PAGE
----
Under "Operation Lowburn", road-blocks were set up on the Cromwell-Wanaka road, on the shores of Lake Dunstan, at the Kawarau Gorge entrance, at Bannockburn bridge, the Dead Man Point bridge near Cromwell, at Tarras and at Lindis Crossing.

The roads would not be closed and at worst people would be detained for a short time while vehicles were searched for rabbit material, said acting Otago police-district manager Inspector Athol Soper.

Any rabbit material found would be seized and driver details taken. He stressed people should not pick up rabbit carcasses from the roadside.

At this stage the police had not been asked to become involved in any inquiry.

Six Dunedin police officers went to Central Otago last night to boost police numbers in the area.

The four Lowburn Farmers are forbidden from removing risk materials such as rabbit carcasses or other livestock from their properties without MAF permission.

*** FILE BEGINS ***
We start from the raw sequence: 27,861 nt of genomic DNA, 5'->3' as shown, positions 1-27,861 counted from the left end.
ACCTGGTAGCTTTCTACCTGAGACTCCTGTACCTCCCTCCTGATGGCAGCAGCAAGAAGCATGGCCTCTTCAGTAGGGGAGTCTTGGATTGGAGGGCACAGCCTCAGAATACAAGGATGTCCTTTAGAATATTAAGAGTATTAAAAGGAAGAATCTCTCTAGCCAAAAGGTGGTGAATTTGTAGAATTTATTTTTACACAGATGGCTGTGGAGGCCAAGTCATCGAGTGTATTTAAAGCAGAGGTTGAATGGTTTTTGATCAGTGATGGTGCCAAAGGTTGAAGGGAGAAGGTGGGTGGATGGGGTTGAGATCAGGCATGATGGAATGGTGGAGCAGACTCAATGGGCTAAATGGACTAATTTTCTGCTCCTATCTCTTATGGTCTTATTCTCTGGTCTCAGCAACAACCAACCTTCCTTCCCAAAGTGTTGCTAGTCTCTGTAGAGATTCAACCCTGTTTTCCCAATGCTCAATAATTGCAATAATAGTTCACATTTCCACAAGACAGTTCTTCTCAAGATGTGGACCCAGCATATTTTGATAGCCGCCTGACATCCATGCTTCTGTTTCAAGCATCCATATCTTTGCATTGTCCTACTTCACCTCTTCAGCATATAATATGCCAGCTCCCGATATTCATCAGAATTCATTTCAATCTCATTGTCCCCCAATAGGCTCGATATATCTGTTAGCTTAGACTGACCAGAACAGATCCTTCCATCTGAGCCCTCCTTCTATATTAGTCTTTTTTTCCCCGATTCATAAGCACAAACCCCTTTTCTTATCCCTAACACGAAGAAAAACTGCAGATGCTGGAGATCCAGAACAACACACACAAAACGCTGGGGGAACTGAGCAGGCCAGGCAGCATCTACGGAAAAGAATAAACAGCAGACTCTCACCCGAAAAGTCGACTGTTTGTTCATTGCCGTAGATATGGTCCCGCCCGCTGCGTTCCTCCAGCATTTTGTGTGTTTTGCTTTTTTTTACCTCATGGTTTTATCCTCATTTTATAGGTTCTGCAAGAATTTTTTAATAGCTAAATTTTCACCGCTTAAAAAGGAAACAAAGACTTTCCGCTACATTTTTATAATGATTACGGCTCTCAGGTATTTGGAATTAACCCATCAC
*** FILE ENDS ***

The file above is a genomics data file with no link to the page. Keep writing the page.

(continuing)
Many farmers in the rabbit-prone areas of Central Otago were last night rejoicing at the news RCD was here, seeing it as relief from high-cost poison operations which many say they cannot afford.

Doubts that it was too cold here have been dismissed by some farmers contacted who believe the virus would survive and prosper next autumn.

However, that joy was tempered by a warning from University of Otago immunologist Prof Frank Griffin that the illegal release of the virus would limit its chances of success.

The combination of the virus being released in the wrong season, MAF efforts to contain the outbreak and the sporadic release of RCD could not add up to a worse scenario, he said.